You say you want a Revolution...
I JUST saw it, on IMAX to boot. It's funny reading the user comment IMDB chose to post, because it's pretty obvious the guy didn't see the film. Anyone who gives this film a 1 out of 10 is obviously just looking to get flamed, to be completely honest. The film was, in a word, awesome - excellent visuals (tell me that one bullet time sequence with Neo punching Smith didn't look simultaneously completely cool and extremely funny!), coupled with several very emotionally impactful scenes (yes, even involving Keanu, who seemed to me far less "wooden" than he did in Reloaded) as well as well-placed moments of humour, dramatic tension, awestruck wonder (the Logos breaching the scorched sky comes to mind) and of course martial arts action. It was nice to see that tall Aussie actor (you know, the guy from "The Road Warrior" who played the Ultralight pilot) making a cameo as the Trainman, as well. I also like that if not all, then MOST of the loose ends from Reloaded were tied up. For example, you realise with the Oracle's help why the Architect said all that he said - which I will not give away here. Suffice it to say, he does believe that he is correct regarding the outcome of the machines' attack on Zion, but his reasoning is based strictly on pure logic, without factoring in emotion, love and desire to the equation.
*SOMEWHAT LESS MILD SPOILERS*
My only extremely minor gripe is with the ending - while it's clear that there is peace at last, I would have liked to see how it played out in both worlds. For example, it appears that the Matrix continues to exist, but is it there for programs alone? Apparently, all humans connected to the Matrix will be released - so what would ultimately happen to the machines? As for Neo, what about him? How exactly did he defeat Smith? I personally believe that the Deus ex Machina tricked Smith, using Neo as a conduit to destroy his program once and for all. I just wish I knew what really happened with Neo after Smith was defeated, reverting back to a certain program in the process. It's obvious that either they (the Bros. W) are leaving things somewhat ambiguous in order for there to either be one more film, if they decide to pursue that path, or leaving the ultimate fate of mankind, machinekind and Neo himself to the extrapolation of the viewers themselves. I tend to think the latter is the case, and more power to the Bros. for respecting the intelligence of the audience. Anyhow, as a fitting conclusion to the Matrix concept, I'm giving it a 10 out of 10. If you disagree, challenge my perceptions of what I've seen - I doubt you'll be able to!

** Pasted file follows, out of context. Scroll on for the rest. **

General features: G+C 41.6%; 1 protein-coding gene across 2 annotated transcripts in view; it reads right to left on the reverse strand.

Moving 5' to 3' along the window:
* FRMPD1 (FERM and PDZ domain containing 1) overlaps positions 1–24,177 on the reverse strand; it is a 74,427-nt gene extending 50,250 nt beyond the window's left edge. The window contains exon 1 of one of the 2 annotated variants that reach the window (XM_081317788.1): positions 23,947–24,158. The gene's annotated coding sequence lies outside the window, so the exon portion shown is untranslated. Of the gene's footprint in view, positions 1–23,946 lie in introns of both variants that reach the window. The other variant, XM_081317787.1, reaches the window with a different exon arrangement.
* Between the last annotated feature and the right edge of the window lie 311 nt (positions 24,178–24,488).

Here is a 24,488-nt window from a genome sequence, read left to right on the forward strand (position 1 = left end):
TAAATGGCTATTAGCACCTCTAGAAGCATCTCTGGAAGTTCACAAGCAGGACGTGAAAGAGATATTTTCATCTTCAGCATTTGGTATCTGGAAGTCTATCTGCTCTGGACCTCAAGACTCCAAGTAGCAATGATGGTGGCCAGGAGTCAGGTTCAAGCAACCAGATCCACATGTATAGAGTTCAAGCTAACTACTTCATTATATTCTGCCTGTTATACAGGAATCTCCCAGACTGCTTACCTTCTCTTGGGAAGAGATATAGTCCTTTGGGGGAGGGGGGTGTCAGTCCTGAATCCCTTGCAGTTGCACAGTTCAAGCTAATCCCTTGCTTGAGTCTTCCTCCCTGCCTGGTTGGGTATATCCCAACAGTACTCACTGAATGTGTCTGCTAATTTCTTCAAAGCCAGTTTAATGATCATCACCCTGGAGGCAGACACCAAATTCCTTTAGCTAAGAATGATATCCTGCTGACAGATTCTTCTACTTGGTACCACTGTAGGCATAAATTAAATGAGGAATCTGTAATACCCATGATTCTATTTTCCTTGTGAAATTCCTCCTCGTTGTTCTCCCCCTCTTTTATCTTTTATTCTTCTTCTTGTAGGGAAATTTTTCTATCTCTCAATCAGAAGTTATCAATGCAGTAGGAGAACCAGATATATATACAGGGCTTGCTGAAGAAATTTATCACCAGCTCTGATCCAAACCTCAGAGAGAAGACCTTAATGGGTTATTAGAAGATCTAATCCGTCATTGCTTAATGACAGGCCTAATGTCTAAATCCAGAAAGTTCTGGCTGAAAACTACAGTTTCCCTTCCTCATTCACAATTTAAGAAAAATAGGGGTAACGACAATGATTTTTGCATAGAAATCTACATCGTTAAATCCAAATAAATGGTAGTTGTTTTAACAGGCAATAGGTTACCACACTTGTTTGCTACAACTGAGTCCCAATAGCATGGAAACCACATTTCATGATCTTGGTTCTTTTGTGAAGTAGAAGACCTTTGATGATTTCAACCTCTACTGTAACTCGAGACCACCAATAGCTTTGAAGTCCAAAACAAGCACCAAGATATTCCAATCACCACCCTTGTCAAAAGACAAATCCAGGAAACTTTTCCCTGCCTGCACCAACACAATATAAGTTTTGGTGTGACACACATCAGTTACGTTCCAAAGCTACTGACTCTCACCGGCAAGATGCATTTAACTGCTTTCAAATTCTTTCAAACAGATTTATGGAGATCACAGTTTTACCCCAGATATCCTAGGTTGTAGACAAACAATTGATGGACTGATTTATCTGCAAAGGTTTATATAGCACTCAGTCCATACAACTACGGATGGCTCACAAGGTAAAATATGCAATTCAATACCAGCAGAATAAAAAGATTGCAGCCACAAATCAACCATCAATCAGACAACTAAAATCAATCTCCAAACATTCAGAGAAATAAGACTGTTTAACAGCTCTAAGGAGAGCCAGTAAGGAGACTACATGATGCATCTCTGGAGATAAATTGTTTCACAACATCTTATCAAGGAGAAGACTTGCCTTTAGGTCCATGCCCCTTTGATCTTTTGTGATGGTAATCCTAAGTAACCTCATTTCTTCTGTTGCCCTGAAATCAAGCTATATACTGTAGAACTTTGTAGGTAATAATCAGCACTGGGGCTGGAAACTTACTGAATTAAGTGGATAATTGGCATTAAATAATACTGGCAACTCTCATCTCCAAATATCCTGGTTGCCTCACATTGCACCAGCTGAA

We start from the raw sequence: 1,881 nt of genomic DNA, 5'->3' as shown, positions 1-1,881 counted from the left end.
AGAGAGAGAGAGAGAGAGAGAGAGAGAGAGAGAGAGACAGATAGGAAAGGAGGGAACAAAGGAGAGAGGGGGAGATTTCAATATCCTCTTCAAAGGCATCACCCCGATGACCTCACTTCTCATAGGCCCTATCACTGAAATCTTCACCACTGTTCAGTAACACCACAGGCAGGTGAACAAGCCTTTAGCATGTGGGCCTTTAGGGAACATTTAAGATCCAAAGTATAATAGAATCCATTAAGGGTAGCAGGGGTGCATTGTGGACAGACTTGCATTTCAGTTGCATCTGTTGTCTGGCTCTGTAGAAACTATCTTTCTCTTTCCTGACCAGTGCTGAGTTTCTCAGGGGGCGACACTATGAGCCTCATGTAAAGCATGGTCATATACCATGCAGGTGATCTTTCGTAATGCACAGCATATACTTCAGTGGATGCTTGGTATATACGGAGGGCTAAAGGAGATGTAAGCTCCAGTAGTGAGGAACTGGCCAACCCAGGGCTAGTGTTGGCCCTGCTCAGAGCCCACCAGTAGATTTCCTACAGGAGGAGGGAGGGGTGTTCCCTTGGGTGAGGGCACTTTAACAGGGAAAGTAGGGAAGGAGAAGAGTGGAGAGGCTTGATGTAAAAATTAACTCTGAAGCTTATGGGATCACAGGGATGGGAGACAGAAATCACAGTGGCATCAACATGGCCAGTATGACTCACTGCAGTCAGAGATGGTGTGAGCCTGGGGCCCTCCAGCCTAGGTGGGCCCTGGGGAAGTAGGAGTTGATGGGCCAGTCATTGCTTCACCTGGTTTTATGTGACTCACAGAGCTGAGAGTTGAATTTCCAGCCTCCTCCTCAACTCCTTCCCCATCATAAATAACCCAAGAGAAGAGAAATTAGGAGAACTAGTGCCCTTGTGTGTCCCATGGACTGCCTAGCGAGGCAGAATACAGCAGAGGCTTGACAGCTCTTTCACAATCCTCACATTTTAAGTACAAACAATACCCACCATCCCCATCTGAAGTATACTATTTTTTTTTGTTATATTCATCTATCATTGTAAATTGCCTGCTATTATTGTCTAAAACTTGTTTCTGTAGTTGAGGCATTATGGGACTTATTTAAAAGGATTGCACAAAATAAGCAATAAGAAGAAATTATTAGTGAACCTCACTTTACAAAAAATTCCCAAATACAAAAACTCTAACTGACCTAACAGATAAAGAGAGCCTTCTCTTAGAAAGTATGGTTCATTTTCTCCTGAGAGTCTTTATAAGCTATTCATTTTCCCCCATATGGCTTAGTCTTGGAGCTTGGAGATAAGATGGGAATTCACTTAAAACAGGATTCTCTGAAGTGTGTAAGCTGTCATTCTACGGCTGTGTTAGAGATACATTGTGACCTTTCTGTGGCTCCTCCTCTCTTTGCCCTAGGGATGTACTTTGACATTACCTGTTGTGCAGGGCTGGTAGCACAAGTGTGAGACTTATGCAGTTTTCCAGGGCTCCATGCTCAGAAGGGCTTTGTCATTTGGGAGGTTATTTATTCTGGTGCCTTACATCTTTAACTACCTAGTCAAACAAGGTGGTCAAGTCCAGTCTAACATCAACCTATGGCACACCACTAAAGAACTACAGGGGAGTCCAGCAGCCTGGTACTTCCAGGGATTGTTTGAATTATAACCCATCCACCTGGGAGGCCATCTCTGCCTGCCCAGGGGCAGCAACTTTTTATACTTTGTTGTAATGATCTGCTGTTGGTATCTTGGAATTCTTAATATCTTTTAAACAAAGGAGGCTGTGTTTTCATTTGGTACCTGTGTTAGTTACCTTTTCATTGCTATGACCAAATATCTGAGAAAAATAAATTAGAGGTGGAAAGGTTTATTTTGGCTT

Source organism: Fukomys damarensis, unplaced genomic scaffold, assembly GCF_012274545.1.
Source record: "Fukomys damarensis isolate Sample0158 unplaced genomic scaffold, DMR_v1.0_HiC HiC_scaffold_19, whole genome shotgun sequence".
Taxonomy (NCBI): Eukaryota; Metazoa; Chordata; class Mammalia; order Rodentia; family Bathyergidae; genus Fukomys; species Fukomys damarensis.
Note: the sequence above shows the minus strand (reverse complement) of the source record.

Pulp Fiction (1994)
ONLY bad point was Quentin's cameo...
Excellent film with a memorable screenplay, and an awe-inspiring performace by Mistah Jackson. The only reason I can't bring myself to give it the full '10' it probably deserves would have to be Mr. Tarantino's (thankfully) brief performance as Jules' buddy. His performance during the "coffee/dead ni**er storage" scene was rather brutal. With that one exception, Samuel L., John Travolta, Tim Roth, Amanda Plummer, Harvey Keitel, Uma (Oprah?), Ving-man and Bruce Willis all put in fine performances (again, with the last scene involving Jackson and Roth the most impactful) that only get stronger with repeat viewings. Of course, I'll always have the question in my mind of whether or not Jules ever DID leave "the business", and if Mr. Wallace rescinded the "there is no you and me - not no more" he gave to Willis' character, (Spoiler) after finding out that Vincent Vega was dead (not to mention the obvious one of what the heck WAS in that briefcase), but that's just one of the many ways this new classic affected me - and undoubtedly the legions of other fans it captivated upon its release. 9.5/10